All Quiet On the Campus Front? It Shouldn’t Be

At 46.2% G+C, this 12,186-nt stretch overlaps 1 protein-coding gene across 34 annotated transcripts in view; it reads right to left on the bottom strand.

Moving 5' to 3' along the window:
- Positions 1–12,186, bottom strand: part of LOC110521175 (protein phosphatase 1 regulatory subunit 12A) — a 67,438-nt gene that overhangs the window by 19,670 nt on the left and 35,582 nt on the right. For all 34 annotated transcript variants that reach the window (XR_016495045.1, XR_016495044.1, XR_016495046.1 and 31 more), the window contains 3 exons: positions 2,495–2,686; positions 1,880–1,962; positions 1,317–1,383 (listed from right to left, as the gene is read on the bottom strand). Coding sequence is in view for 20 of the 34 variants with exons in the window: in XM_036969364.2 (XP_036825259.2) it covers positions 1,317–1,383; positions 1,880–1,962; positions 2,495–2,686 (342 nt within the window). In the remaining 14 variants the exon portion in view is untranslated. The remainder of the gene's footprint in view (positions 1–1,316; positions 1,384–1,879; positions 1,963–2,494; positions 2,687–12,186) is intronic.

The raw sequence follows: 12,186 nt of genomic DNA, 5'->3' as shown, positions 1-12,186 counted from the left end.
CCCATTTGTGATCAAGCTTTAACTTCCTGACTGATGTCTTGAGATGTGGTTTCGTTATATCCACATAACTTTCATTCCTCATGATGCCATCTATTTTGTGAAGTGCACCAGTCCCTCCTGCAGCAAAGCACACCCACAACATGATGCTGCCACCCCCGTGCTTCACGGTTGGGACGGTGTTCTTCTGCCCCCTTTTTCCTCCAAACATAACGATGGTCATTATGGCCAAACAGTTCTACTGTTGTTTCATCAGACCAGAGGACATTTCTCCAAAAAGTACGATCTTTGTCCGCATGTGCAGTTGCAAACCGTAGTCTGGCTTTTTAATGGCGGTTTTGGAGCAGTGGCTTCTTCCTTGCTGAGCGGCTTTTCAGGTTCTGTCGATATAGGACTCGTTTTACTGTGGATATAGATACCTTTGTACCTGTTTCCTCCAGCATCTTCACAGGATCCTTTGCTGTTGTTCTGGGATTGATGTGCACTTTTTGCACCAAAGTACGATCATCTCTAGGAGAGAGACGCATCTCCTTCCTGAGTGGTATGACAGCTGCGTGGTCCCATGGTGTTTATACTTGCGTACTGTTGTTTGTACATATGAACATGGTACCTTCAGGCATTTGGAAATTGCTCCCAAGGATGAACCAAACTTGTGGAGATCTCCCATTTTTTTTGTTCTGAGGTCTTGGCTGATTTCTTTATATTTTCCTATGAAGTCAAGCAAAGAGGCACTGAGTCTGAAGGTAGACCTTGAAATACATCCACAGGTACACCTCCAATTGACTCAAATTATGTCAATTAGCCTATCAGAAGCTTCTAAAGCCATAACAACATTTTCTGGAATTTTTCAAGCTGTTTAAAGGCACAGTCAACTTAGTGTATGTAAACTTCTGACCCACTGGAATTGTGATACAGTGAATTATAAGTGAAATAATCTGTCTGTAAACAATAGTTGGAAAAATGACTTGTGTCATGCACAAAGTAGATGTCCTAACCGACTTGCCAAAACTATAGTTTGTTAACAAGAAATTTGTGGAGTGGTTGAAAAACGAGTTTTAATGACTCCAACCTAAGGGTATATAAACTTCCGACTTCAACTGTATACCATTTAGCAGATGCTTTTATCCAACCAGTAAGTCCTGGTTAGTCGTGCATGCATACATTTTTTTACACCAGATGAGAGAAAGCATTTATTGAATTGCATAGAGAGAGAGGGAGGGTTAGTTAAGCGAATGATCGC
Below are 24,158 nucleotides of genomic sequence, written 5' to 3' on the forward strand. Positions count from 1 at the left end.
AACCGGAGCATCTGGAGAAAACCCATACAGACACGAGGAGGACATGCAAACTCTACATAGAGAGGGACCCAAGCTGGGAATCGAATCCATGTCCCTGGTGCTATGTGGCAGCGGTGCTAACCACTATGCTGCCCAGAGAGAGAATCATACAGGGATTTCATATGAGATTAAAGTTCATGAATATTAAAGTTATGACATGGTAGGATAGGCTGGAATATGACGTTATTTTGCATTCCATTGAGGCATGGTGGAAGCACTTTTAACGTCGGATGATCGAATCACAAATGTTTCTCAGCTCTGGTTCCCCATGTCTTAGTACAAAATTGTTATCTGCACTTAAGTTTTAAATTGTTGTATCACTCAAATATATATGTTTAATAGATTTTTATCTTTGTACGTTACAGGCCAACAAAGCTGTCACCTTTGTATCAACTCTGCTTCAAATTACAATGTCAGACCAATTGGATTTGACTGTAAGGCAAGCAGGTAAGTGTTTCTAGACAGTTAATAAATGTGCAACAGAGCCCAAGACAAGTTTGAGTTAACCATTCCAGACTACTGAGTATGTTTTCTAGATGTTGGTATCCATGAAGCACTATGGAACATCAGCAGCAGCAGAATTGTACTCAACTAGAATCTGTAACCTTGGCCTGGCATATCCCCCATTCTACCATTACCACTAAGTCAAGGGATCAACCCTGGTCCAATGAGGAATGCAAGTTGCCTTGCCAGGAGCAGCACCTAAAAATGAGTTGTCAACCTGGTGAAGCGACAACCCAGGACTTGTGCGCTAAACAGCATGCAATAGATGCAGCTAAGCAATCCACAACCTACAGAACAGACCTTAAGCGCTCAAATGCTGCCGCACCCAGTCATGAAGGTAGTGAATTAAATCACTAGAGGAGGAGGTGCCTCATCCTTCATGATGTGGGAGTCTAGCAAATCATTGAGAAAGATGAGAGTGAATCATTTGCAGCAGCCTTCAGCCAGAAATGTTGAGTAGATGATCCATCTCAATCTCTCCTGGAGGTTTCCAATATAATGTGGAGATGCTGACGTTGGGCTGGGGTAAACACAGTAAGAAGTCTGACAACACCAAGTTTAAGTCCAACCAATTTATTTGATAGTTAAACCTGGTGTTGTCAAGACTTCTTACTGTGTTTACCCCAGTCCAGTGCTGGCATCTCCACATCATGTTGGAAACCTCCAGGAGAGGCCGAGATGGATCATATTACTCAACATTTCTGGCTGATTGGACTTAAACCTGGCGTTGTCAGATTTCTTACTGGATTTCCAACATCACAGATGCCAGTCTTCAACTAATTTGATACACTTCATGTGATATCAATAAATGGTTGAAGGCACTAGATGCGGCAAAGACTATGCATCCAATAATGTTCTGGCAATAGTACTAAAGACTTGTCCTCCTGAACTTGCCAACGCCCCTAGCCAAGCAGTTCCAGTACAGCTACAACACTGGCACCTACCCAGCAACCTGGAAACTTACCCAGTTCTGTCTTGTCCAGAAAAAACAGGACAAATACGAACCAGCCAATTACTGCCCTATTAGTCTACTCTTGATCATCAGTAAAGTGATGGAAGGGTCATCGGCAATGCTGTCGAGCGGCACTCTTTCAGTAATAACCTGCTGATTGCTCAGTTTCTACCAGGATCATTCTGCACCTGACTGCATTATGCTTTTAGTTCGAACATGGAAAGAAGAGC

Although the slow economy, slumping stock market and uncertain future have led to a slowdown in campus recruiting, we must be fleet of foot because things are changing. Corporate demand is down for many majors, including marketing, business, management, and the arts in general. Even the engineering and technical fields have had slowdowns. (Actually, there has never been much certainty of a job after graduation. Arts majors and “generic” engineers with little or no work experience have suffered mightily over the years. How many of you had a job in your pocket the day you graduated?) With a marketplace temporarily awash in experienced talent, many corporations are asking why they should spend scarce dollars trying to attract inexperienced new grads who will not be productive for months. Having been on the short side of the talent war for several years, organizations are now finding it easy to say “no” to a college recruiting program. After all, an experienced professional recruiter can most likely figure out how to contact and interview the soon-to-be graduated. Job boards and the Internet have opened all sorts of new channels to get in touch with students and to build an online relationship. Is anything gained by the campus face-to-face involvement? Do placement offices add any value? Add to this the fact that, contrary to popular thought, college recruiting is not cheaper than professional recruiting (although it probably could be). When the fees involved in promoting the company and sponsoring special events to attract minorities and to woo scarce engineering and technical majors, costs can soar. But as a matter of fact, there are many reasons why a college program makes more sense than ever right now. First of all, there are simply fewer college students in the pipelines than before. I have written extensively about the talent shortage that exists, particularly for technical graduates. I believe that organizations need to do all that they can to increase the potential pool of technical talent. This means investing in high school programs that encourage students to major in critical fields; it means working closely with colleges and universities to develop the programs that make their graduates employable; and it means hiring the fruits of that work. This is sometimes expensive, but always cheaper in the long run than the wage escalation that results from a short talent supply. We saw some of that escalation a couple of years ago, and the situation will get worse as we emerge from this slowdown and face the huge gaps that exist for computer scientists, programmers, almost all engineers, and many of the hard sciences. Accounting and healthcare are also suffering from talent shortages. A few thousand dollars sprinkled over a few campuses could decrease your overall employment costs significantly in coming years. Ask HP, IBM, Texas Instruments, and all the other organizations that have had college programs through the good and the bad times. Secondly, college is the only really cost effective way to get minority talent. But because of less-than-needed funding for scholarships and high school programs, we still do not have enough blacks, Hispanics and women in technical majors. We seem to prefer very expensive competitive bidding wars for the tiny supplies that are being graduated. In the 1999-2000 school year, fewer than 800 blacks and fewer than 900 Hispanics received a Master’s degree in an engineering-related discipline. When you consider that many will go on for a Ph.D. and that others will never practice engineering at all, you have a very small pool to draw from. The only logical approach is to encourage more young people to study in these fields and reward them with jobs at the end of the long cycle of study. And finally, college hires bring freshness to any organization, and can be effective transferees of academic theory and emerging research. They also bring networks and connections that can be tapped into for future recruiting. Yes, college recruiting is worth “it,” but we can certainly learn to do “it” better. Here are a few ideas, and I’d love any of your comments as well.